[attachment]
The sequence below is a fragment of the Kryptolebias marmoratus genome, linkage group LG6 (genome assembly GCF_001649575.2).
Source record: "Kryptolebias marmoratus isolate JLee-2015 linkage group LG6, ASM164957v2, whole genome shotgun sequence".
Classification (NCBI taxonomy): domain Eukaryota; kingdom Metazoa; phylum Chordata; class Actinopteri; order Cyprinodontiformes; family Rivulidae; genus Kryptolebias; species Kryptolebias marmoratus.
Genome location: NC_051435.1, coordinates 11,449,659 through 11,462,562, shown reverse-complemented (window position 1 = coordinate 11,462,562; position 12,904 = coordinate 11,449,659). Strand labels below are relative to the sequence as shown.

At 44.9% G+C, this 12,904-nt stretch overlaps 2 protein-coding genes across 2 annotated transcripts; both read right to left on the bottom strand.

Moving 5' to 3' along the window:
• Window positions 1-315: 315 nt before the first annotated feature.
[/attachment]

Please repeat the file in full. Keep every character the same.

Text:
The sequence below is a fragment of the Kryptolebias marmoratus genome, linkage group LG6 (genome assembly GCF_001649575.2).
Source record: "Kryptolebias marmoratus isolate JLee-2015 linkage group LG6, ASM164957v2, whole genome shotgun sequence".
Classification (NCBI taxonomy): domain Eukaryota; kingdom Metazoa; phylum Chordata; class Actinopteri; order Cyprinodontiformes; family Rivulidae; genus Kryptolebias; species Kryptolebias marmoratus.
Genome location: NC_051435.1, coordinates 11,449,659 through 11,462,562, shown reverse-complemented (window position 1 = coordinate 11,462,562; position 12,904 = coordinate 11,449,659). Strand labels below are relative to the sequence as shown.

At 44.9% G+C, this 12,904-nt stretch overlaps 2 protein-coding genes across 2 annotated transcripts; both read right to left on the bottom strand.

Moving 5' to 3' along the window:
• Window positions 1-315: 315 nt before the first annotated feature.